Image: Tennessee Gov. Phil Bredesen
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Critics says Gov. Phil Bredesen, D-Tenn., made the biggest cuts in public health insurance in the nation's history, making him the wrong man to head the Department of Health and Human Services.
updated 2/10/2009 3:12:45 PM ET 2009-02-10T20:12:45

Few governors know the pitfalls of soaring health costs better than Tennessee Gov. Phil Bredesen, which helps explain why President Barack Obama is reportedly considering the Democrat for health secretary.

In 2005, Bredesen cut 170,000 adults from Tennessee's Medicaid program, called TennCare. He reduced benefits for thousands more.

Critics describe Bredesen's actions as the biggest cuts in public health insurance in the nation's history. They believe he's the wrong person to lead an effort to expand health insurance coverage, and they're throwing support behind other candidates, including Kansas Gov. Kathleen Sebelius, widely viewed as near the top of Obama's list of candidates to run the Health and Human Services Department.

However, some say Bredesen's stand shows he's willing to tackle the toughest of problems.

Before the cuts were made, TennCare's growth rate was making it harder to pay for education, roads and other critical services. Tennessee led the nation in the percentage of its population on Medicaid and the percentage of its budget going to Medicaid. However, on a per-person basis, Tennessee ranked 48th in state and local tax collections.

Dennis Smith, now a senior fellow at the Heritage Foundation, was in charge of Medicaid at the federal level in 2005. He said Bredesen's actions were "necessary and appropriate" because the program was out of control.

For example, almost every state has some type of system that allows it to approve the amount and types of prescription drugs that beneficiaries get. Tennessee didn't have such controls. Eligibility rules were also much broader than those of other states, allowing for enrollment of adults who would not have been eligible for Medicaid elsewhere.

'Distortion of events'
The most praise for Bredesen comes from conservatives. Obama has shown a willingness to consider their views in his appointments so far, while many of those on the left of the issue say Bredesen is the wrong choice.

Bredesen emphasized in an interview Tuesday that he hasn't applied for the HHS job or campaigned for it. But he has launched a counterattack against health care advocates for what he calls a distortion of the events that led to the TennCare cuts in 2005.

"Your name comes out and the next thing you know, people are dumping cans of garbage on you," he said. "So I'm interested in, first of all, setting the record straight."

Video: Todd: White House 'shell-shocked' Bredesen said the move to cut the number of TennCare enrollees came after advocates "absolutely pushed me to the brink" by blocking other proposals to rein in the costs of the program that was expected to grow by $680 million in just one year.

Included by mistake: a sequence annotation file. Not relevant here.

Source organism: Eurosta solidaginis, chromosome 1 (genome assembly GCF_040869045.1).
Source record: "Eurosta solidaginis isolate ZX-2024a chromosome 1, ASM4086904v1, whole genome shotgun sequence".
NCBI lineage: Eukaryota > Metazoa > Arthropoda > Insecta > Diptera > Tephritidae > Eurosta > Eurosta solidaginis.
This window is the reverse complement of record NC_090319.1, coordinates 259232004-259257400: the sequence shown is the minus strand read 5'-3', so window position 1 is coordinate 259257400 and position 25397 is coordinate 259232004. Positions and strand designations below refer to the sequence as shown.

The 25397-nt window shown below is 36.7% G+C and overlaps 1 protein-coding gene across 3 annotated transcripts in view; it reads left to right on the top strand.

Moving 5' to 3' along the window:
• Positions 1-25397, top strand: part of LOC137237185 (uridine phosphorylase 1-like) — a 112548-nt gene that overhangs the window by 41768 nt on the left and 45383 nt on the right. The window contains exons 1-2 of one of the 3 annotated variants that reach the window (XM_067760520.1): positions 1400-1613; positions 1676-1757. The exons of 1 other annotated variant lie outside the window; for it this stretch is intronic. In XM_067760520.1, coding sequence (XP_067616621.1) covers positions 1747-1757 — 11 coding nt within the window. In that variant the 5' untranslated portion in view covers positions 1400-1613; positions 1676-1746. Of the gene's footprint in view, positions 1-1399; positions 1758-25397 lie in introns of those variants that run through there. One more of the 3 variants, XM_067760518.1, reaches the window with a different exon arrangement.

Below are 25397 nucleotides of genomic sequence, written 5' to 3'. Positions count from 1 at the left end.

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"Their mantra was, you can do anything you want, but you can't reduce any benefits and you can't remove any people," he said. "They fought me every step of the way on ideological grounds, and basically pushed us to the point where we had no alternative to take some drastic action."

The governor also downplayed the potential problem of having to work with groups who so vigorously opposed him. More important players will include pharmaceutical companies, hospital, doctors and medical equipment manufacturers, he said.

A coalition of 'real people'
"What's going to have to happen is not putting together a coalition of liberal advocacy groups for health care, but a coalition of real people who are sitting here on one-sixth of the U.S. economy and try to find some common ground," he said.

In some respects, Bredesen sounds like former HHS Secretary Mike Leavitt when describing his philosophy for reforming health care.

"I certainly believe there's an underlying right and the federal government ought to be financing a basic level of health care for everybody," Bredesen said.

Bredesen's emphasis is on the word basic. Leavitt repeatedly stressed the same emphasis. He listed as his top priority that "every American has access to basic health insurance at an affordable price."

Bredesen met with Obama for the first time in his Washington office shortly after Obama announced he would seek the Democratic nomination for president in 2007.

Bredesen in 1980 founded a health maintenance organization called HealthAmerica Corp., which became the country's second-largest HMO before he sold it in 1986 for about $400 million.

Copyright 2009 The Associated Press. All rights reserved. This material may not be published, broadcast, rewritten or redistributed.


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